Assimilation can be synchronic—that is, an active process in a language at a given point in time—or diachronic—that is, a historical sound change.

A related process is coarticulation, where one segment influences another to produce an allophonic variation, such as vowels acquiring the feature nasal before nasal consonants when the velum opens prematurely or becoming labialised as in "boot". This article describes both processes under the term assimilation.

Assimilation (biology)

Biological assimilation, is the combination of two processes to supply cells with nutrients. The first is the process of absorbing vitamins, minerals, and other chemicals from food within the gastrointestinal tract. In humans this is done with a chemical breakdown ( enzymes and acids) and physical breakdown (oral mastication and stomach churning.) The second process of bio assimilation is the chemical alteration of substances in the bloodstream by the liver or cellular secretions. Although a few similar compounds can be absorbed in digestion bio assimilation, the bio-availability of many compounds is dictated by this second process since both the liver and cellular secretions can be very specific in their metabolic action (see chirality.) This second process is where the absorbed food reaches the cells via the liver.

Most foods are composed of largely indigestible components depending on the enzymes and effectiveness of an animal's digestive tract. The most well known of these indigestible compounds is cellulose; the basic chemical polymer in the makeup of plant cell walls. Most animals, however, do not produce cellulase; the enzyme needed to digest cellulose. However some animal species have developed symbiotic relationships with cellulose producing bacteria (see termites and metamonads.) This allows termites to use the energy dense cellulose carbohydrate. Other such enzymes are known to significantly improve bio-assimilation of nutrients. Because of the use of bacterial derivatives enzymatic dietary supplements now contain such enzymes as Amylase, Glucoamylase, Protease, Invertase, Peptidase, Lipase, Lactase, Phytase, and Cellulase. These enzymes improve the overall bioassimilation in the digestive tract but are still not proven to increase bloodstream bioavailability. Basically the enzymes and other breakdowns make the bigger substances of food smaller so they can go through the rest of their digestion more easily.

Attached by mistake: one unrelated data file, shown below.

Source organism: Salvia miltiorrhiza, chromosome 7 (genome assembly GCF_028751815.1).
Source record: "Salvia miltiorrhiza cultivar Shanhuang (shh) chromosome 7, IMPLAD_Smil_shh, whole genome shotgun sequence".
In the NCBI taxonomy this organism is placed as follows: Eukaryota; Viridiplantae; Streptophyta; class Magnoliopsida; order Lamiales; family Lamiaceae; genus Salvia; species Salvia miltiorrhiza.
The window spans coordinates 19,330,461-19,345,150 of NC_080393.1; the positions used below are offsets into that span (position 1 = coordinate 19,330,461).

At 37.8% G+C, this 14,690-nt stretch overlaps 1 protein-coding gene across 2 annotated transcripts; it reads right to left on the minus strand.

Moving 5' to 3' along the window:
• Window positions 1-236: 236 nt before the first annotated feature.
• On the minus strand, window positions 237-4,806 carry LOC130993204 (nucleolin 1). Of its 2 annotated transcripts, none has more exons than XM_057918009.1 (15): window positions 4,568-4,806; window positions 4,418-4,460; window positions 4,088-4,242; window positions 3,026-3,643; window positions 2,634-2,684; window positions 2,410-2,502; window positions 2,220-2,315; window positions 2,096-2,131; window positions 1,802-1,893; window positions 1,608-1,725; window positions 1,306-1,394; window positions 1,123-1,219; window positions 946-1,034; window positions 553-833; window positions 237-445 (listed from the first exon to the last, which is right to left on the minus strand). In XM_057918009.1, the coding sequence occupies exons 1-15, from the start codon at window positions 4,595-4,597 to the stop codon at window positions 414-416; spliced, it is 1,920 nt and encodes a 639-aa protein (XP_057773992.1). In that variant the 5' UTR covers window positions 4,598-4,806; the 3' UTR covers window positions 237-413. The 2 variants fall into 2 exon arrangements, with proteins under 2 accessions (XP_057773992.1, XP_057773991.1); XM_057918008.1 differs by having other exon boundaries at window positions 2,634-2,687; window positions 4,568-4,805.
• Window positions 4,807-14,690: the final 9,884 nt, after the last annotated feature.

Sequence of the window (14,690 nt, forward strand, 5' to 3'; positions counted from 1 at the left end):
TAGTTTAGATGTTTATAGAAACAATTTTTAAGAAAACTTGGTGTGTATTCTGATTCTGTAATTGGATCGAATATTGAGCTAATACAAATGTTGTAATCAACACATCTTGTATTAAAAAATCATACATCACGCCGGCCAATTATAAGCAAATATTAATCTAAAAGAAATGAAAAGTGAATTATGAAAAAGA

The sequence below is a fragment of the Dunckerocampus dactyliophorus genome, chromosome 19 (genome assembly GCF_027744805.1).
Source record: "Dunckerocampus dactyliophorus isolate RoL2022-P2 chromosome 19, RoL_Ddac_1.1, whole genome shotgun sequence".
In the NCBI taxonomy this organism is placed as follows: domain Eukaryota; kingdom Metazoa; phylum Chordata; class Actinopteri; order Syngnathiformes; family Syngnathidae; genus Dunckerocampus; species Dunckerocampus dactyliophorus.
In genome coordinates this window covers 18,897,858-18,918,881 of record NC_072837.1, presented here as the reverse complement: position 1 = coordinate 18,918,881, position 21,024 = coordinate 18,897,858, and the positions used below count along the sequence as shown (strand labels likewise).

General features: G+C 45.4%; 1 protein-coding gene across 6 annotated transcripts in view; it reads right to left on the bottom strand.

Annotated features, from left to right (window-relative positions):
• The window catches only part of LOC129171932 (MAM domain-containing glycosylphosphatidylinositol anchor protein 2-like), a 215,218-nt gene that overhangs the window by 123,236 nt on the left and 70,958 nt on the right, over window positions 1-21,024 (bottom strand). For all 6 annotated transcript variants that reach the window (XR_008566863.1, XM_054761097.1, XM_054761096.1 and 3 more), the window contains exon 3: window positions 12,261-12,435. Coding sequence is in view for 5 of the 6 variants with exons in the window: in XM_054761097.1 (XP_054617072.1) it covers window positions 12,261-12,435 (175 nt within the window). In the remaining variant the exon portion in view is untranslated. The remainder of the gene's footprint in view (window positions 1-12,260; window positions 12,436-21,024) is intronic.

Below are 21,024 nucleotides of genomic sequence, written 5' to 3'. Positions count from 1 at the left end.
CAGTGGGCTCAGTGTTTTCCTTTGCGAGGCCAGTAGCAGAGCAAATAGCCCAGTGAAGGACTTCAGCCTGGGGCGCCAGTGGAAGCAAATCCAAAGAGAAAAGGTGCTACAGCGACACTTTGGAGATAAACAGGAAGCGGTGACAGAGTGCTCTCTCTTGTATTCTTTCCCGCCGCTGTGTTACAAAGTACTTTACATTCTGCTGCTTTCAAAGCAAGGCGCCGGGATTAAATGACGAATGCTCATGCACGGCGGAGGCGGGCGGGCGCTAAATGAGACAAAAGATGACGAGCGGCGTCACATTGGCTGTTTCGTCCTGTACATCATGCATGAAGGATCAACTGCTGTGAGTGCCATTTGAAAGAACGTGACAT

Usage examples of "assimilation".

In the epidermis of the apophysis functional stomata, similar to those of the higher plants, are present and, since cells containing chlorophyll are present below the superficial layers of the apophysis and capsule, the sporogonium is capable of independent assimilation.

The apophysis, which may be a more or less distinct region, usually bears stomata and is the main organ of assimilation.

These faculties impart tone to the system, sustain the processes of nutrition, circulation, assimilation, secretion and excretion, and their distinguishing characteristics are vigor, tension, and elasticity.

Absorption, assimilation, excretion, and also reproduction are performed by all classes of cells.

Define absorption, excretion, and assimilation as applied to the cells.

Almost every well-intended and enlightened gesture designed to help immigrants in the last three decades - de facto open borders, bilingual education, new state welfare programs, the affirmation of a hyphenated identity, a sweeping revisionism in southwestern American history - has either failed to ensure economic parity or thwarted the processes of assimilation.

It is an unorganized particle of matter, resulting from the imperfect elaboration of the products of digestion, which is not, therefore, properly fitted for assimilation with the tissues.

Instead of nutritive energy, which by assimilation produces perfect bodily textures, this function, in the scrofulous diathesis, is deranged by debility, and there is left in the tissues an imperfectly organized particle, incapable of undergoing a complete vital change, around which cluster other particles of tubercular matter, forming little grains, like millet seed, or growing, by new accretions of like particles, to masses of more extensive size.

The mass-ideals of noise, excitement, mental uniformity, and hurrying movement which the Americans share with these unassimilated alien groups do not represent any kind of assimilation, because these traits themselves are antinational, demoralizing, destructive of individuality, State, People, Race.

The characters of the sporogonium have as their object the nutrition and effective distribution of the spores, and only exceptionally, as in the Anthocerotaceae, are concerned with independent assimilation.

It embraces digestion, assimilation, tissue renovation and the provision of bodily heat and energy, in other words it is the sum total of the biochemic processes.

While there was an assimilation of the Voetians to the Cocceians in the application of the allegorical principle of interpretation, there was a moral retrogression of the latter which greatly reduced their strength.

The dorsiventral thallus is constructed on the same plan throughout the group, and shows a lower region composed of cells containing little chlorophyll and an upper stratum specialized for assimilation and transpiration.

Rather it was the assimilation of encipherment into the overall communication process.

He was in a trance of data assimilation as graphs and maps cascaded past.